Bass will assume the new office on December 12 — a notably quick transition. When she takes office, the four largest cities in the US will all have Black mayors — that includes Eric Adams of New York City, Lori Lightfoot of Chicago and Sylvester Turner of Houston.

Bass noted Thursday that one of her first acts as mayor will be to declare a state of emergency on homelessness and to identify “very specific areas where we will get people housed.”

Both Bass and Caruso had said they would declare a state of emergency on homelessness — though critics have said it will largely be a symbolic move.

Speaking with CNN’s Wolf Blitzer on “The Situation Room” later Thursday, Bass said that “it’s absolutely not a symbolic gesture.”

“We have a lot of bureaucratic red tape that needs to be eliminated, and that’s the basis of calling a state of emergency so I can have the power, not to eliminate all of the red tape, but specifically to address some burdens — some hurdles that people have to go through in order to build,” she said.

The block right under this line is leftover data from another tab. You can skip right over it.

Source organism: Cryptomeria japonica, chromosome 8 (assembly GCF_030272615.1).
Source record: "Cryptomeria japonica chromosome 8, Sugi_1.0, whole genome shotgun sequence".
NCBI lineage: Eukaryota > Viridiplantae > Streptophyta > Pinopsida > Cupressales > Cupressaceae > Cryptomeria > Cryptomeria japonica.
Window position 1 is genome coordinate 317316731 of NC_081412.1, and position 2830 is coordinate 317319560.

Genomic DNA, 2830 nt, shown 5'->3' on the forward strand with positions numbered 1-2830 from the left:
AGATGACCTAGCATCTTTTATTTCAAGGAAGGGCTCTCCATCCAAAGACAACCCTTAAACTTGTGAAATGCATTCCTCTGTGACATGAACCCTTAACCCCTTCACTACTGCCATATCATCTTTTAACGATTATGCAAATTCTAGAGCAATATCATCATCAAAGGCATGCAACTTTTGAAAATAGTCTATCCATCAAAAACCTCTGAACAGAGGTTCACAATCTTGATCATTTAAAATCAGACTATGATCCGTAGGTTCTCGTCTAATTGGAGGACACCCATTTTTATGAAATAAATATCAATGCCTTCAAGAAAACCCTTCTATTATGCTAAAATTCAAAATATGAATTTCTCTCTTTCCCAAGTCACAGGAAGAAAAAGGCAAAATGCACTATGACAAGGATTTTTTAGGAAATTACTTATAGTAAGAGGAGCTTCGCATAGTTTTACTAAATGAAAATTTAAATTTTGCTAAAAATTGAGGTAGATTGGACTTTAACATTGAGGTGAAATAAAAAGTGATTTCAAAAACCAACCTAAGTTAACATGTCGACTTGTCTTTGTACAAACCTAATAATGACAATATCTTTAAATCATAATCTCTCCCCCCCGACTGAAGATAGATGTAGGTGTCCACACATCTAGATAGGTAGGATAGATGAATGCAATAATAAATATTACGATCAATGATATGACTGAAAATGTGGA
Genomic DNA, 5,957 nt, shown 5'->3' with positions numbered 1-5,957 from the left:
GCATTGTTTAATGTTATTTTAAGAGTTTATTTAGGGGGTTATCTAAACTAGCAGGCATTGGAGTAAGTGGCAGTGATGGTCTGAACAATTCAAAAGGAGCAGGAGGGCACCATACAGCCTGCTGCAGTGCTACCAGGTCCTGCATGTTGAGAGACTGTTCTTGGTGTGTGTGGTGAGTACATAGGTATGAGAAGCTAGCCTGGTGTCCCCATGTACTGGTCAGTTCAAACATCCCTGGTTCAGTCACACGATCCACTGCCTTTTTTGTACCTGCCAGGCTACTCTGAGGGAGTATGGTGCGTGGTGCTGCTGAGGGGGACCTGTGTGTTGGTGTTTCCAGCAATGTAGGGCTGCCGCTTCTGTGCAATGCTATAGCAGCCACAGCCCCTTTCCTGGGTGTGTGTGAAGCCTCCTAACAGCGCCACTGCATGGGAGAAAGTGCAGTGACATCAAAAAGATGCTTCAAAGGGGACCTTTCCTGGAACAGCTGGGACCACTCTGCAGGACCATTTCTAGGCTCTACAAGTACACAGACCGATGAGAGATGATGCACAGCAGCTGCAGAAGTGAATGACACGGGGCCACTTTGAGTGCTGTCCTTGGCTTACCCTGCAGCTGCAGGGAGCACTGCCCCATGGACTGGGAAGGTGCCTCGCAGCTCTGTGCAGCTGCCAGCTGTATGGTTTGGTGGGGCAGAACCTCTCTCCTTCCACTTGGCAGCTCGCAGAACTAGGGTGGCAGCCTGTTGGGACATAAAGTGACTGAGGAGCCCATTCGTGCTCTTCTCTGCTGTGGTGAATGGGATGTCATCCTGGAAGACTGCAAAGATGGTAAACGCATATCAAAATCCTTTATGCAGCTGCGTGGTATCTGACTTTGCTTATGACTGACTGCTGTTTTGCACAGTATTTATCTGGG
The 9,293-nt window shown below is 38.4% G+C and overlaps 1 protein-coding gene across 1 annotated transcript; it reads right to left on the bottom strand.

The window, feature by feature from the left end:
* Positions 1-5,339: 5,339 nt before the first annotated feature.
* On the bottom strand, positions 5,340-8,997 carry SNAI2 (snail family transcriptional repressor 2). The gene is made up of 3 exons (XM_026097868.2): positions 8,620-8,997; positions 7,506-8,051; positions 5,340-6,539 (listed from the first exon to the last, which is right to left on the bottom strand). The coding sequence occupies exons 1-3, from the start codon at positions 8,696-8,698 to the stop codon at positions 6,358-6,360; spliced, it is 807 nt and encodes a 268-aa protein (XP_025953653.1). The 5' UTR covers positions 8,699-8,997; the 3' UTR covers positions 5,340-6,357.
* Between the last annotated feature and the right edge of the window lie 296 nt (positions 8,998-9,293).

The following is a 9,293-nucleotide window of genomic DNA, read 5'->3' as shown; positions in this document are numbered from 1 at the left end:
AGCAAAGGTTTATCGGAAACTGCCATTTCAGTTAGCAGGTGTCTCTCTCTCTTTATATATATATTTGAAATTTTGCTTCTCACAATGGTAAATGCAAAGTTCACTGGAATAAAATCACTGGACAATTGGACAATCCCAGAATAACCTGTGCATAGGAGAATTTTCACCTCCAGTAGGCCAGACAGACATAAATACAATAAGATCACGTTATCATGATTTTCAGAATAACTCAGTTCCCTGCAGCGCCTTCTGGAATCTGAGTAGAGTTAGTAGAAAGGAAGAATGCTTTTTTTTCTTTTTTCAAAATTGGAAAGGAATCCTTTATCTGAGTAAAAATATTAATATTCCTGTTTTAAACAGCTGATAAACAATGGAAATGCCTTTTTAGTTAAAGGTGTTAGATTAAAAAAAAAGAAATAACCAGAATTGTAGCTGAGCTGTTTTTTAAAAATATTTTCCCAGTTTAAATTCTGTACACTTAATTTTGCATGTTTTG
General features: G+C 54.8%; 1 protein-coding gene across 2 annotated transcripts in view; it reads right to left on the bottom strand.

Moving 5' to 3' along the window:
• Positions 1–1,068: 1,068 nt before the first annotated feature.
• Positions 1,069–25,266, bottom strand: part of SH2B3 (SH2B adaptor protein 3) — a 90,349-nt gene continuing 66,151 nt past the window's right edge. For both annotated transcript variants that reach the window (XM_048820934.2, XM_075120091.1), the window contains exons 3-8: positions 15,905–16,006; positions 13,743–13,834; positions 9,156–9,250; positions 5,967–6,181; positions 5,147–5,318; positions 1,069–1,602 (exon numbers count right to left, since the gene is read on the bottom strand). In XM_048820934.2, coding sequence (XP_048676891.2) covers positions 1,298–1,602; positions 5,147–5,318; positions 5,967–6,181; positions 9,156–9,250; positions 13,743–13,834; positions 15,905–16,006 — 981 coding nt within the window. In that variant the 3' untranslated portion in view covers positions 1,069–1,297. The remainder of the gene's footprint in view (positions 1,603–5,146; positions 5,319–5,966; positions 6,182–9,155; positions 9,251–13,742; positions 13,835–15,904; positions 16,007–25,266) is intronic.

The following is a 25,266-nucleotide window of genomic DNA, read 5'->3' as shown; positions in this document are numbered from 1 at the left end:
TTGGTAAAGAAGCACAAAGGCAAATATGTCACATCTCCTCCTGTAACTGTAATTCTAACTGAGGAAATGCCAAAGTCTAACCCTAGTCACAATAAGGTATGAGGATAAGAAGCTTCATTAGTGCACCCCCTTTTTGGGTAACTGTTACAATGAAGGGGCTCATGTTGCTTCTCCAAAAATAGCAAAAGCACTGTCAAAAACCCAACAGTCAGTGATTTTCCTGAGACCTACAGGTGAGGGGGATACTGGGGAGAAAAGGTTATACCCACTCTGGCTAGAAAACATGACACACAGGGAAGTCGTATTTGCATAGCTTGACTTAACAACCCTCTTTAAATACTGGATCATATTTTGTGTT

Bass said in her Thursday speech that she would outline her plans in more detail when she assumes office in December.

The six-term congresswoman had emphasized the depth of her policy experience in her campaign after winning accolades from colleagues on both sides of the aisle for her work on areas such as criminal justice and prison reform, foster care and child welfare. She began her career as a physician assistant in the emergency room in Los Angeles County, and later sought to bring together Black and Latino community organizers in South LA in the early 1990s to address the root causes of crime and the crack epidemic through the nonprofit she co-founded, Community Coalition.